Even in the best of situations, parties will likely disagree on certain claims of privilege. The FRF enables parties to seek aid from the court to determine the validity of a claim of privilege. The parties’ earlier categorization lessens the court’s burden of in camera review as well. The court is empowered to review a sampling, random or specific, of documents within the category challenged. Review of a sample enables the court to determine whether the categorization process is working (in other words, whether the sampled documents fit the category) and if the process is working, the validity of the withholding party’s claim of privilege as to the category. The court’s ruling could encompass categories or single documents, or order a change in the parties’ categorization process. In this way, the FRF provides the court with considerable latitude to structure its rulings to fairly and efficiently resolve the dispute.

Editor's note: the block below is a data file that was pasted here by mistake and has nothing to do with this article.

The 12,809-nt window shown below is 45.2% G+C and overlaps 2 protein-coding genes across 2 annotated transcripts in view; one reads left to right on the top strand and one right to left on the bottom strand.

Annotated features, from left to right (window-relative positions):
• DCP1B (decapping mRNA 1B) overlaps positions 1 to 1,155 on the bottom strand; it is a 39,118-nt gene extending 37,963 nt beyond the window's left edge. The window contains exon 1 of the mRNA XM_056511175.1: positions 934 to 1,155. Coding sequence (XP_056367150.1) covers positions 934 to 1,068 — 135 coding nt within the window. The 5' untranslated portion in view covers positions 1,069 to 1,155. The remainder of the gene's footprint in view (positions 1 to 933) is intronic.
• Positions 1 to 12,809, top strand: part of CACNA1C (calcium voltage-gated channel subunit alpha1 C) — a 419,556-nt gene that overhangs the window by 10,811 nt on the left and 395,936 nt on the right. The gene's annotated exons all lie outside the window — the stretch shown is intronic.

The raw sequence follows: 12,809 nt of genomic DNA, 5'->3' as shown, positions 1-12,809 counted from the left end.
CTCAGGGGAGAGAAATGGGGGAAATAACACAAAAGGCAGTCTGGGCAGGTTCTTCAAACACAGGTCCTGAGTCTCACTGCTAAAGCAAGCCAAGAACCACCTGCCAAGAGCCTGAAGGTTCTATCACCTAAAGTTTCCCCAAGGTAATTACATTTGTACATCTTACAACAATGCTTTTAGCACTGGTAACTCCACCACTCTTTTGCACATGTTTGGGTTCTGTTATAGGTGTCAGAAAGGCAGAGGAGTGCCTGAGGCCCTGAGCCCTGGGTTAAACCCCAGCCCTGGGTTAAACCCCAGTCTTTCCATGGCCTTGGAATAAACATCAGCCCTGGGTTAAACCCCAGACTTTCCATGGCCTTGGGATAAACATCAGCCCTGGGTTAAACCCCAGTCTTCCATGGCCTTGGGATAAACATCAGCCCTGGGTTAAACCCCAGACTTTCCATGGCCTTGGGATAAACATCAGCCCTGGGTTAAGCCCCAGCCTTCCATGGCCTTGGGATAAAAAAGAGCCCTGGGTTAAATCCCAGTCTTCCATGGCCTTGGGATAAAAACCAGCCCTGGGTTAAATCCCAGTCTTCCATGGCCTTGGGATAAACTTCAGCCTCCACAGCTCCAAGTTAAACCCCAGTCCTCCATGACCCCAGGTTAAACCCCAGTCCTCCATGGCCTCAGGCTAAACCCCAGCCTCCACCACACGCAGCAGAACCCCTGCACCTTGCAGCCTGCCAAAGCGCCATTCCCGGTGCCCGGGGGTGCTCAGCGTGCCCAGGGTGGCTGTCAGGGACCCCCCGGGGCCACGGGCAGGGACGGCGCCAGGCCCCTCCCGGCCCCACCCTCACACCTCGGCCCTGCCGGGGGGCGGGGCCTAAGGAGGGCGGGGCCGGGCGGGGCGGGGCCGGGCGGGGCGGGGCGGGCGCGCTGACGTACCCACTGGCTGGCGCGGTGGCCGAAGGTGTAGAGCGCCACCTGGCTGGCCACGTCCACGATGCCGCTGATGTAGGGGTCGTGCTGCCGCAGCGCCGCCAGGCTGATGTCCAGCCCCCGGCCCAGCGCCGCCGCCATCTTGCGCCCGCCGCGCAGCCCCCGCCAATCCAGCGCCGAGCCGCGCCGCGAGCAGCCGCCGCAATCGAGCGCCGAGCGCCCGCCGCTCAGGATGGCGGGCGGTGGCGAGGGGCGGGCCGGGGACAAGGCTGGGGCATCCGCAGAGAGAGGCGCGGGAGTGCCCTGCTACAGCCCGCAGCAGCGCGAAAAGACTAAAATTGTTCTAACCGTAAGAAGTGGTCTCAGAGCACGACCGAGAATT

Facciola and Redgrave propose that the benefit of a streamlined privilege process leading to more adjudications on the merits, rather than outcomes determined by litigation budgets, outweighs the risk of increased cheating and bad faith. Overall, Facciola and Redgrave believe their process will “return the focus of litigation to the merits of claim rather than the discovery and privilege logging process” by limiting the number of documents and ESI subject to document-by-document review.
The key to implementing FRF is cooperation between the parties coupled with strong support from the courts. Getting the parties to agree to the method for logging privilege is the trick. Magistrate judges should make it a point to suggest the FRF method so that the technique becomes the norm. In order for the FRF to become the norm, recalcitrant litigants who insist upon document-by-document logging have to be perceived as outliers. The approach is best suited to federal courts because magistrate judges are available to supervise all phases of discovery. It seems less likely to flourish in state court actions given that the parties do not ordinarily go before a state court judge until a dispute emerges.
This article originally appeared in the New Jersey Law Journal , a Legal affiliate. •
Peter J. Pizzi is a partner in the employment law and technology litigation practice groups of Connell Foley in Roseland. Joanna Rich, an associate at the firm, assisted in writing this article.